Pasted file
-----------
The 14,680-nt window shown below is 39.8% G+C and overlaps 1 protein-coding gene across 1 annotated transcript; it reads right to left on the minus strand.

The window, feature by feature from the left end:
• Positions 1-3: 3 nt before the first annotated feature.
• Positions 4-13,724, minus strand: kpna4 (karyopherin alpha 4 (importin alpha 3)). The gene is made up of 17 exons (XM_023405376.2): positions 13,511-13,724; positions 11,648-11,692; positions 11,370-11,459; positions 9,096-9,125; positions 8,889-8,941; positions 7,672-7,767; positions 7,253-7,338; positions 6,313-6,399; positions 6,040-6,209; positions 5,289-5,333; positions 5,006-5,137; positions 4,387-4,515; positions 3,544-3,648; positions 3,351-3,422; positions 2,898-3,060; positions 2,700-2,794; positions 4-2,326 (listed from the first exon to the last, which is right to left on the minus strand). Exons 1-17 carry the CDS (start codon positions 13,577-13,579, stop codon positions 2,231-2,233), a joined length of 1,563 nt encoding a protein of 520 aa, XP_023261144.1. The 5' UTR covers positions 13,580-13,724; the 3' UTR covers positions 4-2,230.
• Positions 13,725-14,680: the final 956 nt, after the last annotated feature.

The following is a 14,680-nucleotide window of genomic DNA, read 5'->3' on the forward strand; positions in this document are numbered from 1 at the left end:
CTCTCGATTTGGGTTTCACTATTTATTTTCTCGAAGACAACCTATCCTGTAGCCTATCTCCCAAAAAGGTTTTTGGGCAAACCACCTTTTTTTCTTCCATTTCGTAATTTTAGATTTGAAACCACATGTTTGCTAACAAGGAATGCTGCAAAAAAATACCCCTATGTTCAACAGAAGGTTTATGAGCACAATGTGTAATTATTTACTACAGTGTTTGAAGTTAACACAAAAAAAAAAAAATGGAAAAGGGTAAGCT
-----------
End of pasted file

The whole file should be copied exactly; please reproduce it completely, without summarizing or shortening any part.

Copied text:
The 14,680-nt window shown below is 39.8% G+C and overlaps 1 protein-coding gene across 1 annotated transcript; it reads right to left on the minus strand.

The window, feature by feature from the left end:
• Positions 1-3: 3 nt before the first annotated feature.
• Positions 4-13,724, minus strand: kpna4 (karyopherin alpha 4 (importin alpha 3)). The gene is made up of 17 exons (XM_023405376.2): positions 13,511-13,724; positions 11,648-11,692; positions 11,370-11,459; positions 9,096-9,125; positions 8,889-8,941; positions 7,672-7,767; positions 7,253-7,338; positions 6,313-6,399; positions 6,040-6,209; positions 5,289-5,333; positions 5,006-5,137; positions 4,387-4,515; positions 3,544-3,648; positions 3,351-3,422; positions 2,898-3,060; positions 2,700-2,794; positions 4-2,326 (listed from the first exon to the last, which is right to left on the minus strand). Exons 1-17 carry the CDS (start codon positions 13,577-13,579, stop codon positions 2,231-2,233), a joined length of 1,563 nt encoding a protein of 520 aa, XP_023261144.1. The 5' UTR covers positions 13,580-13,724; the 3' UTR covers positions 4-2,230.
• Positions 13,725-14,680: the final 956 nt, after the last annotated feature.

The following is a 14,680-nucleotide window of genomic DNA, read 5'->3' on the forward strand; positions in this document are numbered from 1 at the left end:
CTCTCGATTTGGGTTTCACTATTTATTTTCTCGAAGACAACCTATCCTGTAGCCTATCTCCCAAAAAGGTTTTTGGGCAAACCACCTTTTTTTCTTCCATTTCGTAATTTTAGATTTGAAACCACATGTTTGCTAACAAGGAATGCTGCAAAAAAATACCCCTATGTTCAACAGAAGGTTTATGAGCACAATGTGTAATTATTTACTACAGTGTTTGAAGTTAACACAAAAAAAAAAAAATGGAAAAGGGTAAGCT